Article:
It is nonsensical and brings down others in that group by association to their stupidity.

Also, they’d likely say they aren’t racist and “have plenty of Black friends” as a cherry on top.

That is the scenario I think Boebert and Omar are in, just put another way that doesn’t involve politics.

But, It Doesn’t Stop There…

People do this with a lot of things. Look no further than issues like…

  • Gay Marriage
  • Abortions
  • Women’s Rights
  • Transgender Issues
  • Any other topic related to Equality

And you’ll see many of the opponents to these issues (PLEASE NOTE – I said “many” not “all”) turn to shield their more personal reasons of discomfort and disagreement toward faith-based things. Hell, at least be honest and just say how you really feel about an issue on a personal level vs. blaming your disregard for other people (or, general lack of empathy) on God.

Washington, DC, USA - June 15, 2020: A protester wearing a Bible costume and carried an anti-bigotry sign.

I am not trying to tell you HOW to feel about these issues. It personally doesn’t matter to me how you feel about these issues. Chances are, I’m not talking to people about them in public settings (because I understand they’re hot topics) – and I believe in the democratic process (even when it doesn’t fall in my ideological favor).

Humans Use Religion for Funny Things

As a species, we have always used religion for odd ends. On one hand, we’ll hear about the joys and bounties of faith, while on the other we’ll see the words of those faiths twisted to exclude.

Case in point, the Bible was definitely used as justification (by some) for keeping Black People in bondage in the U.S. for centuries. And it’s used as a defense by some now to continue bigotry or promote violence all over the world.

Right. Sounding real heavenly there, my dudes.

Look — Have your opinions. I certainly do. You are entitled to them.

Just try not to spin off YOUR personal hang-ups into the hang-ups of entire religious groups. Trust me, everyone in your faith likely doesn’t have the same aversions that you do. They don’t have the same flavor of hatred that you might have in your soul. Chill. At the end of the day, most of the human race just wants to try to be happy and thrive and be left alone.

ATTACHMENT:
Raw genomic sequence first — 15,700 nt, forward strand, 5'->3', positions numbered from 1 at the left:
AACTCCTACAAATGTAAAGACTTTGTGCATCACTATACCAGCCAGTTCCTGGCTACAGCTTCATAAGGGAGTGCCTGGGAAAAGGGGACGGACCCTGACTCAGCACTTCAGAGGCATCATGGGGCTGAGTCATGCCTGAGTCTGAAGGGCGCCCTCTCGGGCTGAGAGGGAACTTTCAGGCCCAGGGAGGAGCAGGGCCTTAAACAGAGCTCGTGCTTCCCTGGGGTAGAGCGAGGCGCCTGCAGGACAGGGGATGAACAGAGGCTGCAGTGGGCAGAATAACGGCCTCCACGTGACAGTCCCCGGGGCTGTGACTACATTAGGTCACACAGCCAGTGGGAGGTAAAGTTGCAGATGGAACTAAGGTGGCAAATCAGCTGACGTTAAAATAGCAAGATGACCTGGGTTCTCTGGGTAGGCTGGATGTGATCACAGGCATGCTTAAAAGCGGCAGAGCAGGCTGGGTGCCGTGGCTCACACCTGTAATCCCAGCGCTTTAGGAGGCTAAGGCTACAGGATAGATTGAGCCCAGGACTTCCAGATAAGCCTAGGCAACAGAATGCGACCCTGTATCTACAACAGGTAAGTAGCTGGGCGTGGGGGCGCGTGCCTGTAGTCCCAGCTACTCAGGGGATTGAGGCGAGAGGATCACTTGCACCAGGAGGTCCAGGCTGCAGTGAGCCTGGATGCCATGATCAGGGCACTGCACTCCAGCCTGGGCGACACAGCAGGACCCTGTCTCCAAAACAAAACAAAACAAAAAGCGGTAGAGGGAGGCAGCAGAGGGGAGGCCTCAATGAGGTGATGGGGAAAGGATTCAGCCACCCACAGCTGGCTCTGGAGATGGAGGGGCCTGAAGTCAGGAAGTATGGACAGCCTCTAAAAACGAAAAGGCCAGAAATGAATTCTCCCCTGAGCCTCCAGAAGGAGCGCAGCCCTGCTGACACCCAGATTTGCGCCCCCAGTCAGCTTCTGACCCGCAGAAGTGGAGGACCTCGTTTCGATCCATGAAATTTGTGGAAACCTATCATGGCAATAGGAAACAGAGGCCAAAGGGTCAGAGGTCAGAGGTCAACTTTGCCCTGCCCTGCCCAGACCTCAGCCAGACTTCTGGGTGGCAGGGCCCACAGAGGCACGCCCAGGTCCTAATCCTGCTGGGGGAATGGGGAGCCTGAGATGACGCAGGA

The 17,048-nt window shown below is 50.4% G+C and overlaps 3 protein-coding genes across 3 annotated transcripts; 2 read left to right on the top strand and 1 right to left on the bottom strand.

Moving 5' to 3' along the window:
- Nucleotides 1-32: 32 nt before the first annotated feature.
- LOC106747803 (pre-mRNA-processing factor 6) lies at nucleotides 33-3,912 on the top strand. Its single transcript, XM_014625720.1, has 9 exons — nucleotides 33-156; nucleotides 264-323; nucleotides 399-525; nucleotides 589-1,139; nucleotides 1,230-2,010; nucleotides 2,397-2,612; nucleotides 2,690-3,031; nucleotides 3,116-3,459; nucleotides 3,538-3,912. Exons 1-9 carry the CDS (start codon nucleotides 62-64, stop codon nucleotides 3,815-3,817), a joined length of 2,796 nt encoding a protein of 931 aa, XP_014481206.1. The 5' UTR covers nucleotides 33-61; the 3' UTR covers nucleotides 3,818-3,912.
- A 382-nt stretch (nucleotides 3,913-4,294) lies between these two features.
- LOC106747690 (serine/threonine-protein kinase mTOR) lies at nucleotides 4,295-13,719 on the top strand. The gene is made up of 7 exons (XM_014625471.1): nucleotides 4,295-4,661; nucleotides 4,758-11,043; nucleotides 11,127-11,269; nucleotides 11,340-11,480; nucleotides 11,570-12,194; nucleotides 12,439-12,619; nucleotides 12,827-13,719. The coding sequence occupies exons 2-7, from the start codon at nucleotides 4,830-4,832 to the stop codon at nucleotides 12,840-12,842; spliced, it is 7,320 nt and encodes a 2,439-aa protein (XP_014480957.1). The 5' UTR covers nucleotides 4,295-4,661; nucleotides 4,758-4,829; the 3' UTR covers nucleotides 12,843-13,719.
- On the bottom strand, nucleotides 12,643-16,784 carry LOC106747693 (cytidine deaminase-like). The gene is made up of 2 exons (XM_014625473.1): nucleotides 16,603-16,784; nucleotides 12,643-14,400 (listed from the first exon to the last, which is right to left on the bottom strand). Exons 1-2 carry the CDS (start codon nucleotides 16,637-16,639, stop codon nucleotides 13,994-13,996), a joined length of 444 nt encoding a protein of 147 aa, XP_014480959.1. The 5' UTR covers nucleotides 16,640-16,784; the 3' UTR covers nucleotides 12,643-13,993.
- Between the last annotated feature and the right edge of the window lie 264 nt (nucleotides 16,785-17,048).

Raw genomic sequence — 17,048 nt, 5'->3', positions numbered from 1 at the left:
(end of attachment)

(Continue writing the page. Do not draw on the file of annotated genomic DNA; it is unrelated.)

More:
Ok – I’m done.

At the end of the day, not everyone is brave (or stupid-) enough to just come right out and own their unpopular opinion on their own. Not everyone will flat out stand up and say, “I’m racist,’ or “I don’t like Black People,” because they know that there are repercussions to that in the modern era. It may be called Cancel Culture with disdain, but I honestly look at it as “consequences”. Be ignorant at your own peril.

Do not be shocked that when you say or do intolerant things in America – that a portion of people find you offputting and would prefer that you didn’t have a platform to spread your ideas.

You know better, so do better. Be a good human. Try not to be an asshole and then hide behind the shield of religion because you know there are (literally) a few words about judgment (which probably didn’t belong to mankind) that you can cherry-pick out of an entire tome about love, faith. redemption, community, and salvation. And if you are an asshole… Own it.

Peace, and thanks for reading.

The soundtrack for this post provided by…

Image Credits:
– Cover Image © DonkeyHotey (Flickr)
– Body Image 1 © CNN
– Body Image 2 © Allison C Bailey (Shutterstock)